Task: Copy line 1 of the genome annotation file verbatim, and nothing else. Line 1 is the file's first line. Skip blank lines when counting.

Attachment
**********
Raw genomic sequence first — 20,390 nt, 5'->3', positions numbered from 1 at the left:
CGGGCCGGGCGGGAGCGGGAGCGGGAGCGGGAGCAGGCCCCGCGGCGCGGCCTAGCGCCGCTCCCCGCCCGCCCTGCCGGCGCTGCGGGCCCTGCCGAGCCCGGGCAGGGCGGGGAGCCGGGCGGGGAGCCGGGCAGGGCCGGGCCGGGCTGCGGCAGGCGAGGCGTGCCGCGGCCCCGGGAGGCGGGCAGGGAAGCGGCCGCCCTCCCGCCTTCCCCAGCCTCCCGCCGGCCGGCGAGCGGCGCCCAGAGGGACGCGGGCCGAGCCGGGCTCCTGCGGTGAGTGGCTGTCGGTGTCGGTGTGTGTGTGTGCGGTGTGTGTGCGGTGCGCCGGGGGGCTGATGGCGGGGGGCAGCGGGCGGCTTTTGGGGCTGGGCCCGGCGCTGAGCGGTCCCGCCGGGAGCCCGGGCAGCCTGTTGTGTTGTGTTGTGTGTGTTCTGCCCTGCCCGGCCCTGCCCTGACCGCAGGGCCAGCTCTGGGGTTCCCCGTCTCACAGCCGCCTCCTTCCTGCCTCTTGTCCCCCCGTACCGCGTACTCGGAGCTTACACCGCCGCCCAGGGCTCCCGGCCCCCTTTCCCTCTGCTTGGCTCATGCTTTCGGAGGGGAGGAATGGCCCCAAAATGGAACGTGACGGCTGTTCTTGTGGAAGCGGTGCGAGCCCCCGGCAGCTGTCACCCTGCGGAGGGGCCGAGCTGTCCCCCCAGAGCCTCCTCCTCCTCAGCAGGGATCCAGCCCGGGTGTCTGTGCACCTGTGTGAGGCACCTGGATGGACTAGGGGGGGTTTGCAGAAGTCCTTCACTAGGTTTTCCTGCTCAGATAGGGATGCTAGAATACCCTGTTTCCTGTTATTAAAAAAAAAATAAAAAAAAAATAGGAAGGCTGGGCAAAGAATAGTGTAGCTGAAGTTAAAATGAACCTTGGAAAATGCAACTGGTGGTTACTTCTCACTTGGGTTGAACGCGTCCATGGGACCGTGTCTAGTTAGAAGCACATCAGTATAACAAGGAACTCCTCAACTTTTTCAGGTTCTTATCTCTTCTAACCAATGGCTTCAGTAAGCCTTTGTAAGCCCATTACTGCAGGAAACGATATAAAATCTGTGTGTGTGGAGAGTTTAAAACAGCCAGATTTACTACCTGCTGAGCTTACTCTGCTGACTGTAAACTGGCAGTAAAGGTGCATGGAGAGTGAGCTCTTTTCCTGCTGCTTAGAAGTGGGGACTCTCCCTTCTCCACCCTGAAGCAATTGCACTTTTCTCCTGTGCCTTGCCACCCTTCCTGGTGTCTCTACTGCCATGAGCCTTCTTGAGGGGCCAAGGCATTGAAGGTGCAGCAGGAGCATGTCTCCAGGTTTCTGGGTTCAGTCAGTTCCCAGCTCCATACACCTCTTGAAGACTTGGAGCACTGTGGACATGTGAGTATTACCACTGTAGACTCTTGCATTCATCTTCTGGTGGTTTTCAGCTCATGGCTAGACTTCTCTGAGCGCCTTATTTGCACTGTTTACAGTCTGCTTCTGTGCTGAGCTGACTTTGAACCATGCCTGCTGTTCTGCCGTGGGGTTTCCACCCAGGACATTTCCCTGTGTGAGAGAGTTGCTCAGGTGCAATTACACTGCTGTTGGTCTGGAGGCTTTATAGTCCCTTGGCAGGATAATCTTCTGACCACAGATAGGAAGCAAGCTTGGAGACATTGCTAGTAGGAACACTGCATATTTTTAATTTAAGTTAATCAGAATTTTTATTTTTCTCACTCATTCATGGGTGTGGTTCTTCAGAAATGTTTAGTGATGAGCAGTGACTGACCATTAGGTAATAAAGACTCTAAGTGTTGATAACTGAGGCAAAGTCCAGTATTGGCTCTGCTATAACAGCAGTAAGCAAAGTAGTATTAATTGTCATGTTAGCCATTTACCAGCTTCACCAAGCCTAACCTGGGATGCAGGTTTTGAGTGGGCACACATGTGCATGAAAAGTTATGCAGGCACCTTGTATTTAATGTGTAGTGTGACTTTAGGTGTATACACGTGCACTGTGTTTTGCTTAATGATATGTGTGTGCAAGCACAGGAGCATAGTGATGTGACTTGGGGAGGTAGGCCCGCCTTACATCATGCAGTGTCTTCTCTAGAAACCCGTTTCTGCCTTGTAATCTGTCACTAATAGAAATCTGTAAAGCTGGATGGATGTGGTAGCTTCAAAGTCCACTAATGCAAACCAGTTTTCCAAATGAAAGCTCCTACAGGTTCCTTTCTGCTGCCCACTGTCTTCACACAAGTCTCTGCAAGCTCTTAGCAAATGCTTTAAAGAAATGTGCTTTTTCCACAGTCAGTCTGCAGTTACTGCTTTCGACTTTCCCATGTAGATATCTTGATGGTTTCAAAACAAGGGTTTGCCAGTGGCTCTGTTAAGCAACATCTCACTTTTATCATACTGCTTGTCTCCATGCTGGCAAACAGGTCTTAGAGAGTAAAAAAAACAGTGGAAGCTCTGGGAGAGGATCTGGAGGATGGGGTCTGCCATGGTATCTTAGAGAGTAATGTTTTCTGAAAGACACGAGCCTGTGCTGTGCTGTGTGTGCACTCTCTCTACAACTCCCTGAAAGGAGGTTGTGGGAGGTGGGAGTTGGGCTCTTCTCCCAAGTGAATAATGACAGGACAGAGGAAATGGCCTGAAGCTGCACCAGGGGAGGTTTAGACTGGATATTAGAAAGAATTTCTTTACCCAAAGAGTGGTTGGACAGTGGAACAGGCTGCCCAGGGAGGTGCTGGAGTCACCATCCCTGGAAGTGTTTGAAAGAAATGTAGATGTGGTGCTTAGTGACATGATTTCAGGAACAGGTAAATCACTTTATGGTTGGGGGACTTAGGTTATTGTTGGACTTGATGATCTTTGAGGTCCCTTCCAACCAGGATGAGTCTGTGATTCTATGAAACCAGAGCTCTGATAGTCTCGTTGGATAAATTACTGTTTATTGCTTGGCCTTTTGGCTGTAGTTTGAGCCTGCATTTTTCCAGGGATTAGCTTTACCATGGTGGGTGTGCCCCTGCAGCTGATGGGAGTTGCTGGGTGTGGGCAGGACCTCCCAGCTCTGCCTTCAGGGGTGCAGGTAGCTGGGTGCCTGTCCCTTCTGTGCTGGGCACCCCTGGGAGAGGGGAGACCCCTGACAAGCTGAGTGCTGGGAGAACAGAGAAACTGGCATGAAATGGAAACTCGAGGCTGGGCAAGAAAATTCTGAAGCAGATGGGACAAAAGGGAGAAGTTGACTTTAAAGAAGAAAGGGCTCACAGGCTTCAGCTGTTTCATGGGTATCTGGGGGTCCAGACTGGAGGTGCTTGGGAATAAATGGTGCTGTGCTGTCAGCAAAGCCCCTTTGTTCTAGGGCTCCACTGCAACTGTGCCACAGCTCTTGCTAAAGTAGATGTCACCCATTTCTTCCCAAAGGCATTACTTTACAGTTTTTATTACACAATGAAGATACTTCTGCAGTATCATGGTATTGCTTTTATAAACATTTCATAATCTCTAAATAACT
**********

Raw genomic sequence first — 20,390 nt, 5'->3', positions numbered from 1 at the left: